Recently, a business owner sought an investor to fund a capital infusion for his 5-year-old company. In exchange for some stock from his company, he contracted with another company. However, it was soon apparent that the potential investor didn’t have the capital necessary to make the investment. Instead of letting the deal go, they found a third-party investor. They wanted to modify the buy-sell agreement for company stock in order to make room for this third-party investor. Due to American law’s flow of contract construction, an amendment to the buy-sell agreement wasn’t the right vehicle to “bootstrap” a third-party investor. We now have to ask the bigger question: What makes a contract in American law?
Meeting of the Minds
A contract can only exist if there is an agreement between two or more people about a specific subject matter. The contract under consideration (the original buy-sell agreement between my client & the errant investor) has an introductory paragraph and signature lines at its bottom. The body of the document outlines the rights and obligations. A mere agreement between two parties on a subject matter is not sufficient to make it enforceable.
Take into account
An agreement between identified parties must be an actual contract. It must include an exchange of legal rights. This is usually in the form of either a promise for an action (e.g., if I do this, then I promise that I will do it) or a commitment to something (e.g., if I promise to do this, then you promise to do that). The consideration that makes a contract binding is this exchange of legal rights.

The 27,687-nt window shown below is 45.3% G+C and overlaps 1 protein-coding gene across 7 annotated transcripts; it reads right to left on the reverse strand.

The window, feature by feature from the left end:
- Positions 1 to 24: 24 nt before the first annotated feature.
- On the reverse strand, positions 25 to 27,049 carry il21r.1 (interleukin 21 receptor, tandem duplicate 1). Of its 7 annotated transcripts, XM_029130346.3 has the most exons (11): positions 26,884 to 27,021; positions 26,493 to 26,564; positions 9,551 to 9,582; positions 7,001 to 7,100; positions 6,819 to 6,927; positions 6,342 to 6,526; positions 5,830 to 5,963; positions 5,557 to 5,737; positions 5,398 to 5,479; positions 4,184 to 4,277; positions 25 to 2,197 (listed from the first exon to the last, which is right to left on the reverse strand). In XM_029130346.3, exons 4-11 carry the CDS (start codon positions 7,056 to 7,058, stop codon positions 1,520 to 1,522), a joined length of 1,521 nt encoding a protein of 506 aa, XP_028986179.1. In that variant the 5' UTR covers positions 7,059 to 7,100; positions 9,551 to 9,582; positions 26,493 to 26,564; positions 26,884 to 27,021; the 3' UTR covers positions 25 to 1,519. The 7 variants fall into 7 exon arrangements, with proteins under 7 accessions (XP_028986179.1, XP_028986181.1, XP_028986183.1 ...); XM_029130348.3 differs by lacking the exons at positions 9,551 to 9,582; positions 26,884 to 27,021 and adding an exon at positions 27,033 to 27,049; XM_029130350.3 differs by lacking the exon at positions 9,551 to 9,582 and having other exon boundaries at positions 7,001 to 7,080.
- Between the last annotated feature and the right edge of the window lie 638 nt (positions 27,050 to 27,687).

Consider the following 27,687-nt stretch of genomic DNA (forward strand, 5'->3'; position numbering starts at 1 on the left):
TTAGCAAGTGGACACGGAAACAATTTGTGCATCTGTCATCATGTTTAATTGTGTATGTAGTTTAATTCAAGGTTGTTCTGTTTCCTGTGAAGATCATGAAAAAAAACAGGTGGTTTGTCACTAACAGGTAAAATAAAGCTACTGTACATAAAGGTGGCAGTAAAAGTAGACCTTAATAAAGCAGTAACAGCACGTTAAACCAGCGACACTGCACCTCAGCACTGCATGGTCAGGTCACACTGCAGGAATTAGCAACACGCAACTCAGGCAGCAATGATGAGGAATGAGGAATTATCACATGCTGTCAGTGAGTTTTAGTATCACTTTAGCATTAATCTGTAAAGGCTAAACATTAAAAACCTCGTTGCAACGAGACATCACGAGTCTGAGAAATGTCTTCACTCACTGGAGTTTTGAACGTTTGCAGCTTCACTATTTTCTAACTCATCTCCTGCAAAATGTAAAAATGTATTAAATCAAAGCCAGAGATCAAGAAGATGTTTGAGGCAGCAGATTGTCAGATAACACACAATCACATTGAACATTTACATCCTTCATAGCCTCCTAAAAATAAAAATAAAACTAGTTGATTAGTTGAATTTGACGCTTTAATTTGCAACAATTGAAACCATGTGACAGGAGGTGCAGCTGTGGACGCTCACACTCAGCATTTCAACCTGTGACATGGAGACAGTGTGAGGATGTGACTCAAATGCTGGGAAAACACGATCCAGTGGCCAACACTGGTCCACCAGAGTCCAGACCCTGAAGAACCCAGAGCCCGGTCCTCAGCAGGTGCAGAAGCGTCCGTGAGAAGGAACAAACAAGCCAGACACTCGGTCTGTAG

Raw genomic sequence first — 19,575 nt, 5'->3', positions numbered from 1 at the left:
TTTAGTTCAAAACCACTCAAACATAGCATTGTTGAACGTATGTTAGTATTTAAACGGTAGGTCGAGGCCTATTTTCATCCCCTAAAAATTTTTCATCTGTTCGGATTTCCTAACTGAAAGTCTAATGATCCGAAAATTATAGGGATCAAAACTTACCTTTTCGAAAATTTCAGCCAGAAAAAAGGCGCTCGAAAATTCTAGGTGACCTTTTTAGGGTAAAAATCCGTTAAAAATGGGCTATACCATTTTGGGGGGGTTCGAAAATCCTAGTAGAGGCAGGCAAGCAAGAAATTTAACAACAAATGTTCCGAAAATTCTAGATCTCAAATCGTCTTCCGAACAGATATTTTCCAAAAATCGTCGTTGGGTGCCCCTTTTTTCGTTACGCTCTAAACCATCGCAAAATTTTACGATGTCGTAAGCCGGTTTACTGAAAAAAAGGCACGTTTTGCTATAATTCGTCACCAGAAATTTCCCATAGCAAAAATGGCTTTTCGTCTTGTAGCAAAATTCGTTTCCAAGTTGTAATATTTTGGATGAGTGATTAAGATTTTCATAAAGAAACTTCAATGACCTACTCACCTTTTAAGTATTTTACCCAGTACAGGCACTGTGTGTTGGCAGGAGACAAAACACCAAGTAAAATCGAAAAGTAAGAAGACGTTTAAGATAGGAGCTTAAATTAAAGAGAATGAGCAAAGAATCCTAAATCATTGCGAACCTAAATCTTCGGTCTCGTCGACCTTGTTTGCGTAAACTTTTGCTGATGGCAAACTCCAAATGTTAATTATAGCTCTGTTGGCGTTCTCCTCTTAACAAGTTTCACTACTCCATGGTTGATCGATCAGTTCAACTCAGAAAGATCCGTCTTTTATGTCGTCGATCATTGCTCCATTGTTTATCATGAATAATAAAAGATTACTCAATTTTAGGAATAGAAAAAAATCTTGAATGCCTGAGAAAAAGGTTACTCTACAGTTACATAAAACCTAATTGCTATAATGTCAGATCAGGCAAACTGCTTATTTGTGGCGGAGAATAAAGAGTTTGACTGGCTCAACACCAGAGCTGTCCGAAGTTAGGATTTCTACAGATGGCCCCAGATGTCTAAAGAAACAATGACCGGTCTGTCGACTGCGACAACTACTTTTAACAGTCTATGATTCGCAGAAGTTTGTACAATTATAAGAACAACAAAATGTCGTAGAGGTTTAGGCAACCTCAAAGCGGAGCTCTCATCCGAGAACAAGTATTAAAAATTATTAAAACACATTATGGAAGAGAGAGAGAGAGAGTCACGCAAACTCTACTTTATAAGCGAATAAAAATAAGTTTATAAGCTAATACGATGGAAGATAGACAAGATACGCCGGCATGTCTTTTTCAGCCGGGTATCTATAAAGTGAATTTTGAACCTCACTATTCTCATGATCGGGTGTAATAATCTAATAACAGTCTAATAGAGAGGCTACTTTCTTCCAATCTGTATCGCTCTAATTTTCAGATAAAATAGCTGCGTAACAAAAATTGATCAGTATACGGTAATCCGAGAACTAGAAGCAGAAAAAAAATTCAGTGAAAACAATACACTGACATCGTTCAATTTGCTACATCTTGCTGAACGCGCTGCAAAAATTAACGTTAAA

Binding Third Parties Not Related
The third-party investor is not a party to the buy-sell agreement. The third-party investor is not an intended beneficiary or a party to the underlying contract and has no rights, duties, or obligations. The original investor and the business owner cannot look to the third party for their obligations under the buy/sell agreement. Additionally, the new third party cannot receive the benefits of the contract.
To hold the third-party investor responsible for the rights and obligations they have under the original buy/sell agreement, both parties must assign the rights, title, and interest of the original investor to the third party and, in turn, must delegate to the new investor all obligations under that agreement. The new, separate assignment and assumption agreement will also include representations and warranties to show that the new third-party investor is authorized to enter into this agreement and that it is capable of performing any duties or obligations that are delegated. Indemnifications will be included in the document to ensure that the other party to the original buy/sell agreement is protected in the event of the investor’s failure to perform.
The original investor was able to resign, and the agreement to assume was amended. The business owner then received a cash injection from the third-party investor, which has allowed it to meet its corporate obligations and expand its business.